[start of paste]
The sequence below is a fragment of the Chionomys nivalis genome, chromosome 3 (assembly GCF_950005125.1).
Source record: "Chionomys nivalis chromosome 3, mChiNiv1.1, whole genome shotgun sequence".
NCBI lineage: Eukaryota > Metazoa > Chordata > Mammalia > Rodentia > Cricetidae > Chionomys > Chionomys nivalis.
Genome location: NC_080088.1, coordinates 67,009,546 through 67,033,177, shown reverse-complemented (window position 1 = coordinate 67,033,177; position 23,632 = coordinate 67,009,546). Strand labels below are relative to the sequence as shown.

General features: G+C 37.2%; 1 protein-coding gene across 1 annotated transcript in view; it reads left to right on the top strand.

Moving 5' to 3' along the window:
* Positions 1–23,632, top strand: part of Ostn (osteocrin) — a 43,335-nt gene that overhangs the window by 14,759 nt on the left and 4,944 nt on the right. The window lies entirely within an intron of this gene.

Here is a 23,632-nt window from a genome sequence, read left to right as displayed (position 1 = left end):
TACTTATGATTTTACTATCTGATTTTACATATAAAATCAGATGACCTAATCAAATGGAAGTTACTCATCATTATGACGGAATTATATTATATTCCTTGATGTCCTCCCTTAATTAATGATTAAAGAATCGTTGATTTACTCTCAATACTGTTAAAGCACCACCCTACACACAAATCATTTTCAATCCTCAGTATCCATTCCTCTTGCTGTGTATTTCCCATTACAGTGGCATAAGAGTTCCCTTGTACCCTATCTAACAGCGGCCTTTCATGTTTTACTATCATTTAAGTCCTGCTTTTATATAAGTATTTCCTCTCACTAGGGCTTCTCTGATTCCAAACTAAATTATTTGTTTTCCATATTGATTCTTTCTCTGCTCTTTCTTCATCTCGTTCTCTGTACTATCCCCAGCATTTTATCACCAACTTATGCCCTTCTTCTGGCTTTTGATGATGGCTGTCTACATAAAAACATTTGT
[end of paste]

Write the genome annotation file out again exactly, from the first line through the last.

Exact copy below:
The sequence below is a fragment of the Chionomys nivalis genome, chromosome 3 (assembly GCF_950005125.1).
Source record: "Chionomys nivalis chromosome 3, mChiNiv1.1, whole genome shotgun sequence".
NCBI lineage: Eukaryota > Metazoa > Chordata > Mammalia > Rodentia > Cricetidae > Chionomys > Chionomys nivalis.
Genome location: NC_080088.1, coordinates 67,009,546 through 67,033,177, shown reverse-complemented (window position 1 = coordinate 67,033,177; position 23,632 = coordinate 67,009,546). Strand labels below are relative to the sequence as shown.

General features: G+C 37.2%; 1 protein-coding gene across 1 annotated transcript in view; it reads left to right on the top strand.

Moving 5' to 3' along the window:
* Positions 1–23,632, top strand: part of Ostn (osteocrin) — a 43,335-nt gene that overhangs the window by 14,759 nt on the left and 4,944 nt on the right. The window lies entirely within an intron of this gene.

Here is a 23,632-nt window from a genome sequence, read left to right as displayed (position 1 = left end):
TACTTATGATTTTACTATCTGATTTTACATATAAAATCAGATGACCTAATCAAATGGAAGTTACTCATCATTATGACGGAATTATATTATATTCCTTGATGTCCTCCCTTAATTAATGATTAAAGAATCGTTGATTTACTCTCAATACTGTTAAAGCACCACCCTACACACAAATCATTTTCAATCCTCAGTATCCATTCCTCTTGCTGTGTATTTCCCATTACAGTGGCATAAGAGTTCCCTTGTACCCTATCTAACAGCGGCCTTTCATGTTTTACTATCATTTAAGTCCTGCTTTTATATAAGTATTTCCTCTCACTAGGGCTTCTCTGATTCCAAACTAAATTATTTGTTTTCCATATTGATTCTTTCTCTGCTCTTTCTTCATCTCGTTCTCTGTACTATCCCCAGCATTTTATCACCAACTTATGCCCTTCTTCTGGCTTTTGATGATGGCTGTCTACATAAAAACATTTGT